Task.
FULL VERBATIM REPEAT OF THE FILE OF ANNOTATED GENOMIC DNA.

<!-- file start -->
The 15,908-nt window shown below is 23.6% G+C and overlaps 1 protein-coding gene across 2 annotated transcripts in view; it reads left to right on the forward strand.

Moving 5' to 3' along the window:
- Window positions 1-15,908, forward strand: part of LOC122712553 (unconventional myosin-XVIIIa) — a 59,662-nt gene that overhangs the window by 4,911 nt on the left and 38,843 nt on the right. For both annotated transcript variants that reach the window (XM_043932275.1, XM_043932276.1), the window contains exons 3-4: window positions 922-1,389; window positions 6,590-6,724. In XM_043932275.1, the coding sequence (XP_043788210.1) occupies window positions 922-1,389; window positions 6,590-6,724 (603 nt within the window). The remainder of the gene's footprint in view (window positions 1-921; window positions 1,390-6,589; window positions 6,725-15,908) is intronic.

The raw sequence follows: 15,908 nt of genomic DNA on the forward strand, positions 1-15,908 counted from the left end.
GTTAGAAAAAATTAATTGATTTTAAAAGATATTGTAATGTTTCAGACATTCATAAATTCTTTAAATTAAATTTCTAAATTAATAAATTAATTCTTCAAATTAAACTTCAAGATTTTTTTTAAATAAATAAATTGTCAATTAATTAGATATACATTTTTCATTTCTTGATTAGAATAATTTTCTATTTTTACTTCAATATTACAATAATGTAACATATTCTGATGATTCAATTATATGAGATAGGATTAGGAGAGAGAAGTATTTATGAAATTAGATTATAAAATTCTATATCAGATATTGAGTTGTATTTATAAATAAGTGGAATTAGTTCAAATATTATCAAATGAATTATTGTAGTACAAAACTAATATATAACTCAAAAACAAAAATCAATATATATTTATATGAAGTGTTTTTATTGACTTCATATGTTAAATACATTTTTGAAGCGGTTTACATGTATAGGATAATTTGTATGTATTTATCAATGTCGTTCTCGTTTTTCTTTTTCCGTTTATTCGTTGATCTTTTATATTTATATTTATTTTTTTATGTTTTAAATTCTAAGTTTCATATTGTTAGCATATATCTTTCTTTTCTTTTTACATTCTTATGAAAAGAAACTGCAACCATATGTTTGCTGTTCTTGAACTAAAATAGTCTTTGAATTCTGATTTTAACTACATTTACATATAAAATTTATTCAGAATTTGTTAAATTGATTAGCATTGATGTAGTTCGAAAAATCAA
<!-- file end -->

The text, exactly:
The 15,908-nt window shown below is 23.6% G+C and overlaps 1 protein-coding gene across 2 annotated transcripts in view; it reads left to right on the forward strand.

Moving 5' to 3' along the window:
- Window positions 1-15,908, forward strand: part of LOC122712553 (unconventional myosin-XVIIIa) — a 59,662-nt gene that overhangs the window by 4,911 nt on the left and 38,843 nt on the right. For both annotated transcript variants that reach the window (XM_043932275.1, XM_043932276.1), the window contains exons 3-4: window positions 922-1,389; window positions 6,590-6,724. In XM_043932275.1, the coding sequence (XP_043788210.1) occupies window positions 922-1,389; window positions 6,590-6,724 (603 nt within the window). The remainder of the gene's footprint in view (window positions 1-921; window positions 1,390-6,589; window positions 6,725-15,908) is intronic.

The raw sequence follows: 15,908 nt of genomic DNA on the forward strand, positions 1-15,908 counted from the left end.
GTTAGAAAAAATTAATTGATTTTAAAAGATATTGTAATGTTTCAGACATTCATAAATTCTTTAAATTAAATTTCTAAATTAATAAATTAATTCTTCAAATTAAACTTCAAGATTTTTTTTAAATAAATAAATTGTCAATTAATTAGATATACATTTTTCATTTCTTGATTAGAATAATTTTCTATTTTTACTTCAATATTACAATAATGTAACATATTCTGATGATTCAATTATATGAGATAGGATTAGGAGAGAGAAGTATTTATGAAATTAGATTATAAAATTCTATATCAGATATTGAGTTGTATTTATAAATAAGTGGAATTAGTTCAAATATTATCAAATGAATTATTGTAGTACAAAACTAATATATAACTCAAAAACAAAAATCAATATATATTTATATGAAGTGTTTTTATTGACTTCATATGTTAAATACATTTTTGAAGCGGTTTACATGTATAGGATAATTTGTATGTATTTATCAATGTCGTTCTCGTTTTTCTTTTTCCGTTTATTCGTTGATCTTTTATATTTATATTTATTTTTTTATGTTTTAAATTCTAAGTTTCATATTGTTAGCATATATCTTTCTTTTCTTTTTACATTCTTATGAAAAGAAACTGCAACCATATGTTTGCTGTTCTTGAACTAAAATAGTCTTTGAATTCTGATTTTAACTACATTTACATATAAAATTTATTCAGAATTTGTTAAATTGATTAGCATTGATGTAGTTCGAAAAATCAA